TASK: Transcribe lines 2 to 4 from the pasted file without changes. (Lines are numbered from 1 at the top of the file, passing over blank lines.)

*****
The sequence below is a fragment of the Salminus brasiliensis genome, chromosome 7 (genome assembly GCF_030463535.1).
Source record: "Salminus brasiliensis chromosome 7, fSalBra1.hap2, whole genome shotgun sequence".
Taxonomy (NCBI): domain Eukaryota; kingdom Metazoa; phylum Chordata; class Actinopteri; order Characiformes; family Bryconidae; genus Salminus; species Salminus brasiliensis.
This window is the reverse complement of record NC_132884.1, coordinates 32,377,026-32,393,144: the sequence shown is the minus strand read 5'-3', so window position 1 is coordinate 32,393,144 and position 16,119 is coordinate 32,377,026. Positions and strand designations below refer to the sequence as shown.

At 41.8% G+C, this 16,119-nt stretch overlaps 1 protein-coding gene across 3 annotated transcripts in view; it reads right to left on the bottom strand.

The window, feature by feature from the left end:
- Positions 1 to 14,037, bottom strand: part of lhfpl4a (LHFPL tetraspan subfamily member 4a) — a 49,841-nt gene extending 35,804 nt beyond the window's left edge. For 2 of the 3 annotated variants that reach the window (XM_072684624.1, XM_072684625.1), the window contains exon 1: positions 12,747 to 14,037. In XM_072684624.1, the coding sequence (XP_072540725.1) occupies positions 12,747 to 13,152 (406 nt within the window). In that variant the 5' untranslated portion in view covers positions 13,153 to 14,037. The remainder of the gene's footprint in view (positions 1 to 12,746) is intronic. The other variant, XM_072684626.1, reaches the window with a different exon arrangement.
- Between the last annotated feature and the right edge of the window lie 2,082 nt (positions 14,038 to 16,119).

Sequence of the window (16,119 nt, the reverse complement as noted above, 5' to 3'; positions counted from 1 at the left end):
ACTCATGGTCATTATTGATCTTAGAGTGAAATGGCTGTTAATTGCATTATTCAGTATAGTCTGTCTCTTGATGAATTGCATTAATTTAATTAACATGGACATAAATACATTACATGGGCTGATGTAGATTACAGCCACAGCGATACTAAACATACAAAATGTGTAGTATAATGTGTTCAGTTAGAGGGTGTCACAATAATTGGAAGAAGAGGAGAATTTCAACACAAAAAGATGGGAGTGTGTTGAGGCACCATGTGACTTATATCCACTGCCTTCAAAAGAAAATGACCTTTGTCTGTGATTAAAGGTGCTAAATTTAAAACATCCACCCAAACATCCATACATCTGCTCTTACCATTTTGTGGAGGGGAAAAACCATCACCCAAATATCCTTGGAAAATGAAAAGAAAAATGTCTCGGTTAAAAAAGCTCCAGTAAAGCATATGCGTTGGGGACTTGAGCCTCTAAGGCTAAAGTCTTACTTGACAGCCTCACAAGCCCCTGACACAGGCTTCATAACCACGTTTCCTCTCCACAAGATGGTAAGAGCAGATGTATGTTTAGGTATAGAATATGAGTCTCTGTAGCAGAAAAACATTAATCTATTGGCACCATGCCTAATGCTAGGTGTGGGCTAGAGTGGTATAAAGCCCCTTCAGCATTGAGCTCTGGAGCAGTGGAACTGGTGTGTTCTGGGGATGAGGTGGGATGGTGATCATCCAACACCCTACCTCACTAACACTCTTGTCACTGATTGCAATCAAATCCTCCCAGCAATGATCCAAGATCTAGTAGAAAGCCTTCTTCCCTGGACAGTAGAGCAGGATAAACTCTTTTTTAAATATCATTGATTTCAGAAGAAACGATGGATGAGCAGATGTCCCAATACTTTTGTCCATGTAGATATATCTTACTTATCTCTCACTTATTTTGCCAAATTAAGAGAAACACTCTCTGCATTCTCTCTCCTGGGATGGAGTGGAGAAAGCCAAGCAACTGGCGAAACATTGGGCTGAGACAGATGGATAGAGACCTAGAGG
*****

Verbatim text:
Source record: "Salminus brasiliensis chromosome 7, fSalBra1.hap2, whole genome shotgun sequence".
Taxonomy (NCBI): domain Eukaryota; kingdom Metazoa; phylum Chordata; class Actinopteri; order Characiformes; family Bryconidae; genus Salminus; species Salminus brasiliensis.
This window is the reverse complement of record NC_132884.1, coordinates 32,377,026-32,393,144: the sequence shown is the minus strand read 5'-3', so window position 1 is coordinate 32,393,144 and position 16,119 is coordinate 32,377,026. Positions and strand designations below refer to the sequence as shown.